Meth Addiction Signs & Symptoms: What To Look For

Meth Addiction Signs & Symptoms: What To Look For

Signs of Meth Abuse

Meth is a highly potent drug that is available as a stimulant medication in certain circumstances but is most commonly used for recreational purposes. When a person takes a relatively high dose of meth, they can begin to experience symptoms that range from delirium and panic to an irregular heartbeat and heart failure. If you or someone close to you has started to abuse meth, it’s important that you’re able to identify the signs and symptoms of abuse and addiction.

Signs and Symptoms of Meth Abuse

Meth is a very dangerous drug that’s worsened by the fact that it causes a significant physical and psychological toll on the body when a person takes too much of it. Because of the many complications that can be brought about by using meth, it’s among the most unsafe drugs on the market. The first symptom that a person will typically display after abusing meth is a loss of interest in their relationships and hobbies. While most individuals who take too much of this drug will attempt to hide their use of meth at the start, many signs of meth abuse are visibly apparent and can’t be easily hidden.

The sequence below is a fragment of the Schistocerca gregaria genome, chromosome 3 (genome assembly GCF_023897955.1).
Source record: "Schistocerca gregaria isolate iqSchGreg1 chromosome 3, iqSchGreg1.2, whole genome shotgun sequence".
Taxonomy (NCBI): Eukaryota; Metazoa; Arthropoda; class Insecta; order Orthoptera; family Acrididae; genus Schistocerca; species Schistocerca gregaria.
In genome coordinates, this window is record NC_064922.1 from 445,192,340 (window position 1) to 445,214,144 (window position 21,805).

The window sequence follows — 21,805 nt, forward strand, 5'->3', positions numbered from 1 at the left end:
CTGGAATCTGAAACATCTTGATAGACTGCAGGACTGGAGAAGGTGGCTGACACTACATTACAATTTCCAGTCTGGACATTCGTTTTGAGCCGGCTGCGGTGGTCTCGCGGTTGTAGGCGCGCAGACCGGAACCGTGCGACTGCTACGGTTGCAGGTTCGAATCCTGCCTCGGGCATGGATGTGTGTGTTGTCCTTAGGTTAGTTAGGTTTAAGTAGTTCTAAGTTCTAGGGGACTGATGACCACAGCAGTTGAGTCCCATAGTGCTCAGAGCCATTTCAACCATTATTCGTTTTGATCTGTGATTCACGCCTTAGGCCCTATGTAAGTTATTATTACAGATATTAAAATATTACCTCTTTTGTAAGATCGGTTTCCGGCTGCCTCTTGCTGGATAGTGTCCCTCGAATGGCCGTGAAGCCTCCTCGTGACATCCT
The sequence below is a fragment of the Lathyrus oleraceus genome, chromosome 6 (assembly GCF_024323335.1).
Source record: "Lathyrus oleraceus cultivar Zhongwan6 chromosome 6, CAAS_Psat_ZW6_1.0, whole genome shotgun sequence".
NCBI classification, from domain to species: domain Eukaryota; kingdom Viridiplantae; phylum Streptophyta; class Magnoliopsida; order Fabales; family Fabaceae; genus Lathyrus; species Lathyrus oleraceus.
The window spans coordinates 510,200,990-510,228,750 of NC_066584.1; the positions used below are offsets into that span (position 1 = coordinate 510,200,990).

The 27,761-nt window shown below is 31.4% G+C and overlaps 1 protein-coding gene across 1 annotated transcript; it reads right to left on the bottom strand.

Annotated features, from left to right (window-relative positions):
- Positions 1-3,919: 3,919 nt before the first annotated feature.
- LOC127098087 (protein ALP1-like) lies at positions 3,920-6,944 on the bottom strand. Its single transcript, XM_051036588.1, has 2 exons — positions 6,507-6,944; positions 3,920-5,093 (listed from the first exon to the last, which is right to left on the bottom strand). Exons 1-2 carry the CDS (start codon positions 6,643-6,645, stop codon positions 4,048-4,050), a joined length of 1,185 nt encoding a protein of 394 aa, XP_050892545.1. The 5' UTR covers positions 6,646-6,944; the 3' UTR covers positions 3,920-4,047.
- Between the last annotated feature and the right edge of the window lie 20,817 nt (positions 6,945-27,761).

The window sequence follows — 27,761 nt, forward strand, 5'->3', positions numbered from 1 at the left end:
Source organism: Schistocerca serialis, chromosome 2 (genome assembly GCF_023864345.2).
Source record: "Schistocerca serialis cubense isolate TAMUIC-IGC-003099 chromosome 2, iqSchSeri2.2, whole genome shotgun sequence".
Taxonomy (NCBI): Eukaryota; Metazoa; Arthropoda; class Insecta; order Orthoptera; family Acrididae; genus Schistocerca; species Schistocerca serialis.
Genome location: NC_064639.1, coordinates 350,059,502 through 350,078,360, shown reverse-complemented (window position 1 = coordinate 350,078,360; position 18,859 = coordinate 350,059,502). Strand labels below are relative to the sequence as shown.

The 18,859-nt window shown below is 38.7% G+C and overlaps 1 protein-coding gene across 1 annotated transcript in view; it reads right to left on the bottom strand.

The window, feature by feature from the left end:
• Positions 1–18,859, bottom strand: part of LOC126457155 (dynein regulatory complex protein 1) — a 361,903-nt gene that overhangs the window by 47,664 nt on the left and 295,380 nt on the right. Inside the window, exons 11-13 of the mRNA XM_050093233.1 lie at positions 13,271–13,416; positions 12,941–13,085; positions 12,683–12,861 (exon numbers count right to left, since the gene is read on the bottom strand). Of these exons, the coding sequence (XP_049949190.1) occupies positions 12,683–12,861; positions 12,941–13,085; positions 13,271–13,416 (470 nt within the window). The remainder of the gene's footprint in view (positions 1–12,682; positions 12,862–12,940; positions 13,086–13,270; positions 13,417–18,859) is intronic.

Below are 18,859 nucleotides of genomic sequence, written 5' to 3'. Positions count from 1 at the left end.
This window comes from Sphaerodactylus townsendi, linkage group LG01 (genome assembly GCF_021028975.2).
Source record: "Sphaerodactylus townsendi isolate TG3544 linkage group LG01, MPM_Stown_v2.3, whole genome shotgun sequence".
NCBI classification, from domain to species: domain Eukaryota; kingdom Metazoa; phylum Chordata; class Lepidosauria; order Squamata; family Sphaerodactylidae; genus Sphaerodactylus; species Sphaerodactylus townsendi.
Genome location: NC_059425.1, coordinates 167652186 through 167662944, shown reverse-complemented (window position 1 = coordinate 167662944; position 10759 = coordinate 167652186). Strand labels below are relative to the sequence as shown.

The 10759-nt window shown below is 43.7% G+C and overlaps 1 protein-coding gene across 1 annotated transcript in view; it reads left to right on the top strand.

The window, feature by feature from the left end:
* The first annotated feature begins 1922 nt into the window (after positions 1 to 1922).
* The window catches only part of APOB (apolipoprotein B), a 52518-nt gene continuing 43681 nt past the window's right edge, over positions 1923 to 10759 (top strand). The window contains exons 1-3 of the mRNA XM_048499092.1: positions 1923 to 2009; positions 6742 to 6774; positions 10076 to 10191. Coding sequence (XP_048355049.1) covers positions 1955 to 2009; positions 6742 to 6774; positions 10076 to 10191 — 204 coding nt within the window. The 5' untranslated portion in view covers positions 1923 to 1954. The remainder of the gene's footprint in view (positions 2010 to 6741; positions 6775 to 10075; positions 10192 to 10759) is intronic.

When someone abuses meth, the drug will change how they feel and think, which causes them to display numerous physical and behavioral symptoms. Among the common signs that indicate meth use are:

  • Hyperactivity
  • Rapid eye movements
  • Dilated pupils
  • Rotting and blackened teeth
  • Worsened appetite
  • Poor sleeping patterns
  • Anxiety
  • Muscle twitching
  • A lessened appetite